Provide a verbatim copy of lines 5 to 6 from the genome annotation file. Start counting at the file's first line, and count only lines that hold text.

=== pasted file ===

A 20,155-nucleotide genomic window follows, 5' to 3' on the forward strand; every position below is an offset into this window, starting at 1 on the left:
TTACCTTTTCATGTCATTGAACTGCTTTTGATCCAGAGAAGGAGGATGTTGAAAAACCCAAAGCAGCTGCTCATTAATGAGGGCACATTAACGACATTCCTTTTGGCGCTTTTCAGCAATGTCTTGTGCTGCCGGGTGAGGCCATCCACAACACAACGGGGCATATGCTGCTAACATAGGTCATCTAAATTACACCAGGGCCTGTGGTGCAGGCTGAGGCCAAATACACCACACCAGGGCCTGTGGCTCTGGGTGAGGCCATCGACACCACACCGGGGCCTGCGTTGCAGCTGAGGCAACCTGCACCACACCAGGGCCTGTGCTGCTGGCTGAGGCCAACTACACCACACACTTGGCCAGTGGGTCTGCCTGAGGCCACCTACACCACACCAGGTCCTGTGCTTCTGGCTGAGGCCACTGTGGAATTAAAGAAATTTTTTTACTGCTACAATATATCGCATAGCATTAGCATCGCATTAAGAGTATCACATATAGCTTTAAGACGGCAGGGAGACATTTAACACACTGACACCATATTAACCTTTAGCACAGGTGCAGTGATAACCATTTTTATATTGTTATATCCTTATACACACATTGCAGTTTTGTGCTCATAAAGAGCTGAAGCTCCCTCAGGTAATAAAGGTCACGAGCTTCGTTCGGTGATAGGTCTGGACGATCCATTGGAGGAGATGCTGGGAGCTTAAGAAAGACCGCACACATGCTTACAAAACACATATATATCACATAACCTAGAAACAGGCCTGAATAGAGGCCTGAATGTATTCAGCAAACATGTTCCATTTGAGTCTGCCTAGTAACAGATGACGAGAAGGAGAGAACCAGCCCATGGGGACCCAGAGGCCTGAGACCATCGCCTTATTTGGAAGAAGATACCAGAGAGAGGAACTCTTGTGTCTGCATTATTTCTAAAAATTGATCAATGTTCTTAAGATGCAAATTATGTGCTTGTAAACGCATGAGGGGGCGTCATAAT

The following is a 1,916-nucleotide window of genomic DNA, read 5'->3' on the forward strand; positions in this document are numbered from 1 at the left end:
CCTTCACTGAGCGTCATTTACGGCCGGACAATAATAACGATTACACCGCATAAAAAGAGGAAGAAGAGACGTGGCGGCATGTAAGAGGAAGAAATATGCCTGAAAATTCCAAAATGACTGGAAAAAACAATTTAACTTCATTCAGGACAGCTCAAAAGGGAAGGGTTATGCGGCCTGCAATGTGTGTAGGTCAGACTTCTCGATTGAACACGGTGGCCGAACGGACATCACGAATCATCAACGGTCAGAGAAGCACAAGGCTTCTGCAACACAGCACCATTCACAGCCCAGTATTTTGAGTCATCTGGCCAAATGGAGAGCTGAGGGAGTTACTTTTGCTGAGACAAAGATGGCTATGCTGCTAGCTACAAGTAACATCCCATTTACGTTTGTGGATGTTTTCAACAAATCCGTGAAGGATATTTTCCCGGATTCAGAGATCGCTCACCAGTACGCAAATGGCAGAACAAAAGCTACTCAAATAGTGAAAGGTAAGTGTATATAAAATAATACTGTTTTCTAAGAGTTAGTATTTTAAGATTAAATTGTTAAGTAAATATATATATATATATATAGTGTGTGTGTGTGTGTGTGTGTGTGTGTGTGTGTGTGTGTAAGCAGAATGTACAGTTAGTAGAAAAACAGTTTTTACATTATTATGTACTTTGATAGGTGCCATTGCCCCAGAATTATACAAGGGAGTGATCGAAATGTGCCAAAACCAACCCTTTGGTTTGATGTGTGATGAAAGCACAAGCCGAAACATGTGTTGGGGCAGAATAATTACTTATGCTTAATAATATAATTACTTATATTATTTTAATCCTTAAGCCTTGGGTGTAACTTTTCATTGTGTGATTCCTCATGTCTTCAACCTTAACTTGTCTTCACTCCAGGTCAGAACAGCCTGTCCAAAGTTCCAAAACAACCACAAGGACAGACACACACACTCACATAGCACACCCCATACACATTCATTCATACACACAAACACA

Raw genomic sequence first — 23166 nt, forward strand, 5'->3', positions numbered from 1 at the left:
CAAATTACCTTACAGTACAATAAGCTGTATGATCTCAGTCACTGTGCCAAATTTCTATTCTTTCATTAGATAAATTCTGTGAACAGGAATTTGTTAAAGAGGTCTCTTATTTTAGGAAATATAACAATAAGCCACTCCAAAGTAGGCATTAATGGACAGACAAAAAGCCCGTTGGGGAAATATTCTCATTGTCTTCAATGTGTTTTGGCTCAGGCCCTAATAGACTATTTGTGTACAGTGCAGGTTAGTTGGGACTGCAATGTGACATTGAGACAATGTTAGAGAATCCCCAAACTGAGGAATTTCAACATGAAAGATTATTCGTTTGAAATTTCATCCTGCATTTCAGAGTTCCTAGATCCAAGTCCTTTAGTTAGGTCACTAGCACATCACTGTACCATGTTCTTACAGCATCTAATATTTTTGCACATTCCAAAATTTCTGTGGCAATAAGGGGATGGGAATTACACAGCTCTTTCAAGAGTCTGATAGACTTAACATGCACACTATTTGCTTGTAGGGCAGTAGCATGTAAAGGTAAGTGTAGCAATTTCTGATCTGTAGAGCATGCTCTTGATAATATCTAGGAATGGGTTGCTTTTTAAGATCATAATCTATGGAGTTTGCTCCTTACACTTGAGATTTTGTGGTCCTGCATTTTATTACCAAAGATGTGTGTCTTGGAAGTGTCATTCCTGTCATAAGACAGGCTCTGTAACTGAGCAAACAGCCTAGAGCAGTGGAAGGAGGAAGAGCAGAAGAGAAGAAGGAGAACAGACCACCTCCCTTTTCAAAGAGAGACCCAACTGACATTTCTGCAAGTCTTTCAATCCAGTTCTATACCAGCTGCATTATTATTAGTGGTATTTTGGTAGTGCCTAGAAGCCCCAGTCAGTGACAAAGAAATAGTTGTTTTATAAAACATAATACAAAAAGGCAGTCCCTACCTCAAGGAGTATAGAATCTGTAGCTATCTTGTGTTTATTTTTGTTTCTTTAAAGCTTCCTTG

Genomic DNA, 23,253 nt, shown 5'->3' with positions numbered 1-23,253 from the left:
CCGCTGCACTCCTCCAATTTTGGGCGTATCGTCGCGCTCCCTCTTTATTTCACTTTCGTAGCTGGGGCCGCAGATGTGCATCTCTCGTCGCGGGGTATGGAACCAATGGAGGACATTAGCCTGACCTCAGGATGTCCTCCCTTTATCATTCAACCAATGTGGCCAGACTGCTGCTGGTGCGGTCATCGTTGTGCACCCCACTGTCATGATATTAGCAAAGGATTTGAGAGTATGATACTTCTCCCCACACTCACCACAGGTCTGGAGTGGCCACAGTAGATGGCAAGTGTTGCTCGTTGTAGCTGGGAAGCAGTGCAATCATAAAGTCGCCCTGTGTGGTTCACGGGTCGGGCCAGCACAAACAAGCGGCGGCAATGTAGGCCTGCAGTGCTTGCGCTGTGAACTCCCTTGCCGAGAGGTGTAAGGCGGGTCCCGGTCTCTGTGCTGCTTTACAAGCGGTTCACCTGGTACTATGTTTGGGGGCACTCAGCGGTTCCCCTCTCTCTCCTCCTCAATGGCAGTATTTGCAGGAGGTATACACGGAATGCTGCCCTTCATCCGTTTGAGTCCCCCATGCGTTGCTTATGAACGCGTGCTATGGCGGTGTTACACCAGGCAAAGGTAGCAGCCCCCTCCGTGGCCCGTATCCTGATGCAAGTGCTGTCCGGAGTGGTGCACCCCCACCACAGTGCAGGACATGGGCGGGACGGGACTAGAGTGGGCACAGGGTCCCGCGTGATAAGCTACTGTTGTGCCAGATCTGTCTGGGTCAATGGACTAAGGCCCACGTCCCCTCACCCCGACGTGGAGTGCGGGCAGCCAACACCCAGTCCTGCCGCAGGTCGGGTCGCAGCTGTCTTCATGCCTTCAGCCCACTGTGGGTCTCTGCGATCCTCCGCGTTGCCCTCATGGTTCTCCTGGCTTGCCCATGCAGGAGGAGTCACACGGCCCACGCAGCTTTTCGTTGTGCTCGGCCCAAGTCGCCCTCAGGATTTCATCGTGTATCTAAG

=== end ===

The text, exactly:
Raw genomic sequence first — 23166 nt, forward strand, 5'->3', positions numbered from 1 at the left:
CAAATTACCTTACAGTACAATAAGCTGTATGATCTCAGTCACTGTGCCAAATTTCTATTCTTTCATTAGATAAATTCTGTGAACAGGAATTTGTTAAAGAGGTCTCTTATTTTAGGAAATATAACAATAAGCCACTCCAAAGTAGGCATTAATGGACAGACAAAAAGCCCGTTGGGGAAATATTCTCATTGTCTTCAATGTGTTTTGGCTCAGGCCCTAATAGACTATTTGTGTACAGTGCAGGTTAGTTGGGACTGCAATGTGACATTGAGACAATGTTAGAGAATCCCCAAACTGAGGAATTTCAACATGAAAGATTATTCGTTTGAAATTTCATCCTGCATTTCAGAGTTCCTAGATCCAAGTCCTTTAGTTAGGTCACTAGCACATCACTGTACCATGTTCTTACAGCATCTAATATTTTTGCACATTCCAAAATTTCTGTGGCAATAAGGGGATGGGAATTACACAGCTCTTTCAAGAGTCTGATAGACTTAACATGCACACTATTTGCTTGTAGGGCAGTAGCATGTAAAGGTAAGTGTAGCAATTTCTGATCTGTAGAGCATGCTCTTGATAATATCTAGGAATGGGTTGCTTTTTAAGATCATAATCTATGGAGTTTGCTCCTTACACTTGAGATTTTGTGGTCCTGCATTTTATTACCAAAGATGTGTGTCTTGGAAGTGTCATTCCTGTCATAAGACAGGCTCTGTAACTGAGCAAACAGCCTAGAGCAGTGGAAGGAGGAAGAGCAGAAGAGAAGAAGGAGAACAGACCACCTCCCTTTTCAAAGAGAGACCCAACTGACATTTCTGCAAGTCTTTCAATCCAGTTCTATACCAGCTGCATTATTATTAGTGGTATTTTGGTAGTGCCTAGAAGCCCCAGTCAGTGACAAAGAAATAGTTGTTTTATAAAACATAATACAAAAAGGCAGTCCCTACCTCAAGGAGTATAGAATCTGTAGCTATCTTGTGTTTATTTTTGTTTCTTTAAAGCTTCCTTG